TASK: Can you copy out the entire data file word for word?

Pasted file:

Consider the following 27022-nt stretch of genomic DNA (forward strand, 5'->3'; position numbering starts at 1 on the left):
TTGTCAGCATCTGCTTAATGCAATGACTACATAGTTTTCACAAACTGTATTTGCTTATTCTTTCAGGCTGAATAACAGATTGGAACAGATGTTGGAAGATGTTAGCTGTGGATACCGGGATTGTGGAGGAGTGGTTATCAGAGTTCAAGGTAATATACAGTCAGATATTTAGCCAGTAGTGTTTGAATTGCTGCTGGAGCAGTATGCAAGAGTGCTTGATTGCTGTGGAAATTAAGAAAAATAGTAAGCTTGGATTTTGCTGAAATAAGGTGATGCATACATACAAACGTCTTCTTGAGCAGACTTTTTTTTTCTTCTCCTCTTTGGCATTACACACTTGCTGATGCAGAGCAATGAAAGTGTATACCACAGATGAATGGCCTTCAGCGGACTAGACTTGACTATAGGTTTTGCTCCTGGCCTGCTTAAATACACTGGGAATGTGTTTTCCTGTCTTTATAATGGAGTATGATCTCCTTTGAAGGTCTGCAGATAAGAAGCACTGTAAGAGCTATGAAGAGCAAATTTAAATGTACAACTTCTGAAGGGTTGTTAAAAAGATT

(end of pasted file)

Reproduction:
Consider the following 27022-nt stretch of genomic DNA (forward strand, 5'->3'; position numbering starts at 1 on the left):
TTGTCAGCATCTGCTTAATGCAATGACTACATAGTTTTCACAAACTGTATTTGCTTATTCTTTCAGGCTGAATAACAGATTGGAACAGATGTTGGAAGATGTTAGCTGTGGATACCGGGATTGTGGAGGAGTGGTTATCAGAGTTCAAGGTAATATACAGTCAGATATTTAGCCAGTAGTGTTTGAATTGCTGCTGGAGCAGTATGCAAGAGTGCTTGATTGCTGTGGAAATTAAGAAAAATAGTAAGCTTGGATTTTGCTGAAATAAGGTGATGCATACATACAAACGTCTTCTTGAGCAGACTTTTTTTTTCTTCTCCTCTTTGGCATTACACACTTGCTGATGCAGAGCAATGAAAGTGTATACCACAGATGAATGGCCTTCAGCGGACTAGACTTGACTATAGGTTTTGCTCCTGGCCTGCTTAAATACACTGGGAATGTGTTTTCCTGTCTTTATAATGGAGTATGATCTCCTTTGAAGGTCTGCAGATAAGAAGCACTGTAAGAGCTATGAAGAGCAAATTTAAATGTACAACTTCTGAAGGGTTGTTAAAAAGATT